NATALIE TO SIGN-OFF WCVB ANCHOR DESKICONIC ANCHOR TO EXPAND HORIZONS IN ENTREPRENEURIAL MULTIMEDIA VENTUREBoston ? Legendary anchor Natalie Jacobson announced her plans to transition off the anchor desk after 35 years at WCVB-TV/DT Channel 5.Jacobson and WCVB President and General Manager Bill Fine made the announcement in a station-wide meeting earlier today.Long considered Boston's most beloved and familiar anchor, Jacobson said, "I have enjoyed a phenomenal career at WCVB. I'm privileged to have worked with a talented and caring team of journalists and to have shared many moments of life with the people of Boston and New England. After 35 years, it's time to move on. Life promises many opportunities, leaving me eager to begin my newest season." Jacobson is working on a new multimedia business she hopes to launch later in the year. She added, "My goal is to help guide my generation to our "next big thing."A pioneer in local broadcasting, Jacobson joined WCVB as a reporter in 1972, weeks before the station went on-air. In 1976 WCVB named the stellar young reporter the first woman anchor of an evening newscast in Boston.Together with her former co-anchor Chet Curtis, she was at the helm when The New York Times cited WCVB as what is regarded as one of the best television stations in America. In her storied tenure at Channel 5, Jacobson, known as "Nat" to viewers, has anchored nearly every live major event in New England including the Queen's visit to Boston in 1976, the Tall Ships Parade, Liberty's birthday in New York Harbor, the visits of Nelson Mandela, Pope John Paul II, 4th of July concerts on the Hatch Shell/Esplanade, the dedication of the JFK Library, the Patriots appearances in various Super Bowls and the year of the Red Sox in 2004.She has been on the front lines, reporting the stories that define the last three decades. Jacobson's covered the Vietnam protests, Boston's busing crisis, the great Chelsea fire, the Blizzard of '78, the presidential campaigns of local sons Mike Dukakis and John Kerry, the impeachment proceedings against then President Bill Clinton and 9/11.In addition to co-anchoring New England's leading evening newscast, Jacobson's reporting and anchoring skills have been instrumental in the many prestigious awards WCVB has been recognized with, including numerous national Gabriel Awards as America's "Television Station of the Year."Natalie has also contributed to many regional and national Associated Press, Edward R. Murrow (RTNDA), National Headliner and Peabody awards.Jacobson's renowned one-on-one interviews with political candidates have often made news and have helped WCVB and its parent company, Hearst-Argyle Television, win the inaugural four consecutive USC Annenberg Walter Cronkite Awards for Excellence in Political Journalism.In May of this year, the New England chapter of the National Academy of Television Arts and Sciences presented Jacobson with the Governor's Award in recognition of nearly 40 years of television excellence. Also in 2007, she was honored with the Centennial Lifetime Achievement Award for excellence in journalism by Suffolk University. In 2005, Jacobson was recognized with the Lifetime Achievement Award from the RTNDA.Jacobson is a dedicated volunteer, helping numerous charitable and philanthropic organizations including the Genesis Fund, the Muscular Dystrophy Association, Salvation Army, Franciscan Hospital for Children, American Heart Association and many local cancer fighting efforts. She said, "My position at Channel 5 has offered me the gift of helping others as I otherwise could not. I get back much more than I give." "There will never be another broadcast journalist in Boston like Natalie Jacobson," said Bill Fine. "As Boston's premier anchor, Nat set the goldstandard. Many of Nat's competitors over the years have found commonground when speaking about her ? they all totally respect her as a professional and as a genuine role model for broadcast journalists. Anyone who knows Nat will tell you this next step is far from retirement, but instead the beginning of an exciting new career and chapter in her amazing success story." Jacobson said, "I'm excited about moving on. I have the same level of energy and passion as always and am eager to explore new possibilities. I find it invigorating not to know exactly what is ahead. Exploring is half the fun."Fine added, "She's truly an icon. With all due respect to the excellent journalists in this region, I don't believe it's possible that any past, present or future reporter or anchor in Boston can achieve the legendary status of Natalie Jacobson."Known for her deep love of Boston, Jacobson plans to remain in the city and continue to be actively involved in the community. She also said, "The lasting joy of these many years is the unique relationship I continue to share with our viewers. They open their homes and hearts to me and I embrace the privilege."Jacobson will officially sign-off July 18 on the 6pm newscast. Viewers are invited to post their thoughts and messages to Jacobson on the "Natalie" page on TheBostonChannel.com.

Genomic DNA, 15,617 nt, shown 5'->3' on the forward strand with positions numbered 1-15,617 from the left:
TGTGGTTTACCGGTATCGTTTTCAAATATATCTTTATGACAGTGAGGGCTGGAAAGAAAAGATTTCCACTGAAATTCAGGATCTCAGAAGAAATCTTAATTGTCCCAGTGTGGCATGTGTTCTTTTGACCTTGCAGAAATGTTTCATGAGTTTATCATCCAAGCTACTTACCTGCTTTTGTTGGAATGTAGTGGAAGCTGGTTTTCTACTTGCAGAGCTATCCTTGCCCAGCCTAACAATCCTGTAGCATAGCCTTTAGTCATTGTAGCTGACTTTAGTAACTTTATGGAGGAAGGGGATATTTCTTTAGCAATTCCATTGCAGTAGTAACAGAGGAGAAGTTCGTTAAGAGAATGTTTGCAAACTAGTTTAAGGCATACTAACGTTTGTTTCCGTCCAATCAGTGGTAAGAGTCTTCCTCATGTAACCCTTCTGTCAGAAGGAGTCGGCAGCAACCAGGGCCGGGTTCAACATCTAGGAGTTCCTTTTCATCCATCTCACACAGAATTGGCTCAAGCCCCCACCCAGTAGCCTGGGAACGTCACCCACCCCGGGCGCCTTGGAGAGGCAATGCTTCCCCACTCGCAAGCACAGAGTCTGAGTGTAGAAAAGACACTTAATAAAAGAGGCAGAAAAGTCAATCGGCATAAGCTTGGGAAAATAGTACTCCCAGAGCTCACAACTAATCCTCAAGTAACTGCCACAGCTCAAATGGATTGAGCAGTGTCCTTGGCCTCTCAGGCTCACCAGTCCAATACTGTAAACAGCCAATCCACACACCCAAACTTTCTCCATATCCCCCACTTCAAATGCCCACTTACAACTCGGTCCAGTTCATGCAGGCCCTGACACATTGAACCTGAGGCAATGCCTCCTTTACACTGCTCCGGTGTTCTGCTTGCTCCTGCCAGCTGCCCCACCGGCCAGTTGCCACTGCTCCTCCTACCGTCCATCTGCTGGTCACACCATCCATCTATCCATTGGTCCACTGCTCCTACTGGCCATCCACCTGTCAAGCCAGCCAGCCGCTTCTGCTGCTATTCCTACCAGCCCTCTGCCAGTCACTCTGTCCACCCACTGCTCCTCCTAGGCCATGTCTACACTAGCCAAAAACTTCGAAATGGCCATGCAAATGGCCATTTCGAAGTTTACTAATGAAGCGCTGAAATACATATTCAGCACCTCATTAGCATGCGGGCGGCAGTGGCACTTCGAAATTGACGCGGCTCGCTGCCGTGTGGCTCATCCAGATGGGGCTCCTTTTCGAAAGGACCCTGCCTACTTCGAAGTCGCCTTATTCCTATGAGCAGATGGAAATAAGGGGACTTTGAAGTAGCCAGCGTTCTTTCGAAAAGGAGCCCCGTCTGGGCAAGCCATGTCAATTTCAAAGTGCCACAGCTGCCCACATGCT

*****HOWIE CARR ALWAYS HAS AN OPINION--NOW IT’S ABOUT HIS OWN “INDENTURED SERVITUDE”Declaratory Judgment Filed in Court TodayBoston, MA- Award-winning talk show host Howie Carr is never at loss for an opinion. In this case, he has a strong opinion about his contract with Entercom Boston, LLC, owner of WRKO radio where Carr’s top-rated show is heard every weekday from 3:00-7:00 p.m. Carr and his lawyer claim that a provision in Carr’s contract preventing him from working elsewhere in the marketplace is not enforceable under Massachusetts law.“Entercom is willing to negotiate my contract-- as long as the bottom line means keeping me as a virtual indentured servant,” said Carr. “My lawyer suggested I not talk about this. What does he think, that I might say something controversial?” Carr’s multi-year contract with the station expires in September. Entercom had the option to extend Carr’s employment agreement for one additional year, through September 19, 2008. However, they had to exercise that renewal option by merely providing Carr with written notice on or before March 19, 2007. Two days before the renewal option was due to expire, on March 17, 2007, Entercom asked Carr to sign a one week extension of the option. Carr not only signed that, but granted Entercom two additional extensions. Despite being given three opportunities, Entercom did not meet its renewal obligation. By the time serious negotiations with Entercom began, Carr had already explored other options. Indeed he has received an offer from Greater Boston Media to host the morning show on WTTK 96.9 FM Talk and expects to be able to begin there on October 1, 2007.“I’ve wanted to be on FM for a long time and being on in the mornings is the greatest challenge in radio,” said Carr. “I plan to bring fast paced, ‘felon-free’ entertainment to morning drive. This was just a better opportunity all around for me at this time.”“The clauses in Howie’s contract which attempt to prevent him from working elsewhere in the marketplace--virtually indefinitely-- are clearly a violation of Massachusetts law,” said Bret A. Cohen of Mintz, Levin, Cohn, Ferris, Glovsky and Popeo, P.C., Carr’s attorney. “There is a statute regarding covenants not to compete for employees in the broadcasting industry that says such covenants are ‘void and unenforceable’. Therefore, we have filed a declaratory judgment in Suffolk Superior court today, seeking to allow Howie to essentially become a free agent and accept the Greater Boston Media offer.” Carr hosts an afternoon radio show on Boston’s WRKO, which is a four-hour national program that discusses headlines and politics. His show is syndicated on seven other radio stations in six states. Carr also writes an award-winning column for the Boston Herald. He has won various honors including the National Magazine Award, for essays and criticism and has been nominated for an Emmy Award. He is also the author of a book, ‘The Brothers Bulger,’ which spent 11 weeks on the New York Times non-fiction best seller list in 2006-07. He was a Boston City Hall Reporter for the Herald, and later worked as the paper’s State House Bureau Chief. He worked as a political reporter for Channel 7, and as a reporter/columnist for Channels 2 and 56, all in Boston.Carr added, “I look forward to my current listeners, and many new ones, joining me at a different place on the dial where we can discuss indentured servitude and other topical issues of the day!”